SEATTLE — South Sudan is currently in a conflict-induced famine, as 4.9 million people require urgent food assistance. It is expected that more than 5.5 million South Sudanese will not have a reliable food source by July 2017. Airdropping food in South Sudan has been occurring on and off for many years. These drops are a last resort because of their high cost but are necessary when roads become blocked, either due to natural disasters or conflict.
The planning of airdropping food in South Sudan is crucial. Around 50 kilograms of food is dropped in packages. Bags must be dropped at a specific height because they will burst if they are released too high. Food packages are also triple-bagged so that if or when the outer bags burst, the food is not damaged or destroyed. Since the bags are also incredibly heavy, it is important to drop bags in specified zones. These zones are flat, unobstructed areas outside the community. Communication with the area also occurs so that people know to stay clear of a drop zone around the time a drop will occur. Once the food is dropped, people on the ground must come and move it to a specified distribution site.
Even with extra bagging, it is important to ensure that food and liquids dropped are not highly susceptible to bursting or breaking. Typical foods that can withstand large drops and are included in drop packages include rice, wheat, flour, dried lentils, sugar, and chickpeas. Liquids are not dropped as frequently, but water and vegetable oil are sometimes included. Airdropping food in South Sudan aims to provide nutritious food that will prevent chronic malnutrition and stunting. To address nutritional needs, the World Food Programme is dropping nutritionally fortified cereals and porridges. One is specifically fortified to address the nutritional needs of children.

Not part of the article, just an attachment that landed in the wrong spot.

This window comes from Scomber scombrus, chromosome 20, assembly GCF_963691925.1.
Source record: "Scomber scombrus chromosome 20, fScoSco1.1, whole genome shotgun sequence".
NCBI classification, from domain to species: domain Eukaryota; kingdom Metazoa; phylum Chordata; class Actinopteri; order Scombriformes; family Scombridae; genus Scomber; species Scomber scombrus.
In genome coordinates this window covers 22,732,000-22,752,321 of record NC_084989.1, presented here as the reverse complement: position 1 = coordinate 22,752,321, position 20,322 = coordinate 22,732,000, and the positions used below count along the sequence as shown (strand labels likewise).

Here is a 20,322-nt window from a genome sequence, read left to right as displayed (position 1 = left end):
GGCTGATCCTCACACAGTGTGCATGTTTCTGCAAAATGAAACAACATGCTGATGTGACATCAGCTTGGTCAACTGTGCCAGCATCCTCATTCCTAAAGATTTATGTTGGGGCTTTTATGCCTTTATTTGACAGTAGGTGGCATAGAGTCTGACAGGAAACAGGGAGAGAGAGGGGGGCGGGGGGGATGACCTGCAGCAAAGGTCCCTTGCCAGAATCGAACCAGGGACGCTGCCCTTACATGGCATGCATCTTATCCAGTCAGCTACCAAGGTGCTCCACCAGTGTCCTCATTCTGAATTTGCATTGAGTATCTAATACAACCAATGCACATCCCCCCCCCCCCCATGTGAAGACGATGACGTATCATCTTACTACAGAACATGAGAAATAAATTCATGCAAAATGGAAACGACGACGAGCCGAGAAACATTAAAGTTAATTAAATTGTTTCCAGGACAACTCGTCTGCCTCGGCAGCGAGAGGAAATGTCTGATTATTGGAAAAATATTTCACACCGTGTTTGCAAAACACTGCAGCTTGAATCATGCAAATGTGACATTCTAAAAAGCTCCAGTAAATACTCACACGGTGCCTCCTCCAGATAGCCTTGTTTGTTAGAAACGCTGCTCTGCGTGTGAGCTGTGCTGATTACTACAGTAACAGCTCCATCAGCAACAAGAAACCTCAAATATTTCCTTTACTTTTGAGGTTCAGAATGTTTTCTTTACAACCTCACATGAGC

One major concern with airdropping food in South Sudan, particularly because of the number of displaced persons, is that unregistered individuals and families have a much more difficult time receiving food. Airdropped food is based on the registered population for a given community. Those on the run or new to a region are not always accounted for and may not receive food if there is not an excess amount dropped.
Airdropping food in South Sudan is only a temporary solution, but as nearly 50 percent of the population faces food insecurity, it is a necessary step. Providing food now to as many individuals as possible will help minimize chronic malnutrition and stunting, as well as provide much-needed resources. Other programs are being developed in the meantime to provide agricultural resources. The U.N. Food and Agricultural Organization distributes emergency livelihood kits containing crop and vegetable seeds and basic tools which will allow for sustainable crop production. Ensuring that the entire population will receive resources such as these will be important moving forward, though the insecurity and violence in the area continue to present a large challenge.
– Nicole Toomey